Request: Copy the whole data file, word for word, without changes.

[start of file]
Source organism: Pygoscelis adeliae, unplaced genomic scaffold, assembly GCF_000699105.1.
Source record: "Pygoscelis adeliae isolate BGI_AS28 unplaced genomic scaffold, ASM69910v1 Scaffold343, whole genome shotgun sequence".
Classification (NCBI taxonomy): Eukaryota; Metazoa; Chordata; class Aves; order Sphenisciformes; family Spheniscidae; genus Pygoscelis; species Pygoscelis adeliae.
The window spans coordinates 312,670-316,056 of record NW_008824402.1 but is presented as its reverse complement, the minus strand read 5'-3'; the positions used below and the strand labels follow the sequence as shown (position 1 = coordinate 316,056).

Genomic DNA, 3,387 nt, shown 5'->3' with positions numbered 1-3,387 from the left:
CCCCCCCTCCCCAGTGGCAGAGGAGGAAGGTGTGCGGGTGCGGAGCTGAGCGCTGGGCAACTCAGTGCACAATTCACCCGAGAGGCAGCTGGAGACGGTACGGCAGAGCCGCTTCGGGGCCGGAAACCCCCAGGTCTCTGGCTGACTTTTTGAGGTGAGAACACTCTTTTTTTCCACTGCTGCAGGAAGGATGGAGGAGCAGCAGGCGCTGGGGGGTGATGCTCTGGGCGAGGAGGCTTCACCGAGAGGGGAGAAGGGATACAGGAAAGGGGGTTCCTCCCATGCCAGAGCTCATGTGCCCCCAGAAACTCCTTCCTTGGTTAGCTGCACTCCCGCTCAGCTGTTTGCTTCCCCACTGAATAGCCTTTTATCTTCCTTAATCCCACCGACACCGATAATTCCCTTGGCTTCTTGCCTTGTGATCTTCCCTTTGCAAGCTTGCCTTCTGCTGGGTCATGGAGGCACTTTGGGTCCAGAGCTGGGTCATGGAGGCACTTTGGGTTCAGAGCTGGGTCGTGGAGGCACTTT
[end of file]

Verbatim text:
Source organism: Pygoscelis adeliae, unplaced genomic scaffold, assembly GCF_000699105.1.
Source record: "Pygoscelis adeliae isolate BGI_AS28 unplaced genomic scaffold, ASM69910v1 Scaffold343, whole genome shotgun sequence".
Classification (NCBI taxonomy): Eukaryota; Metazoa; Chordata; class Aves; order Sphenisciformes; family Spheniscidae; genus Pygoscelis; species Pygoscelis adeliae.
The window spans coordinates 312,670-316,056 of record NW_008824402.1 but is presented as its reverse complement, the minus strand read 5'-3'; the positions used below and the strand labels follow the sequence as shown (position 1 = coordinate 316,056).

Genomic DNA, 3,387 nt, shown 5'->3' with positions numbered 1-3,387 from the left:
CCCCCCCTCCCCAGTGGCAGAGGAGGAAGGTGTGCGGGTGCGGAGCTGAGCGCTGGGCAACTCAGTGCACAATTCACCCGAGAGGCAGCTGGAGACGGTACGGCAGAGCCGCTTCGGGGCCGGAAACCCCCAGGTCTCTGGCTGACTTTTTGAGGTGAGAACACTCTTTTTTTCCACTGCTGCAGGAAGGATGGAGGAGCAGCAGGCGCTGGGGGGTGATGCTCTGGGCGAGGAGGCTTCACCGAGAGGGGAGAAGGGATACAGGAAAGGGGGTTCCTCCCATGCCAGAGCTCATGTGCCCCCAGAAACTCCTTCCTTGGTTAGCTGCACTCCCGCTCAGCTGTTTGCTTCCCCACTGAATAGCCTTTTATCTTCCTTAATCCCACCGACACCGATAATTCCCTTGGCTTCTTGCCTTGTGATCTTCCCTTTGCAAGCTTGCCTTCTGCTGGGTCATGGAGGCACTTTGGGTCCAGAGCTGGGTCATGGAGGCACTTTGGGTTCAGAGCTGGGTCGTGGAGGCACTTT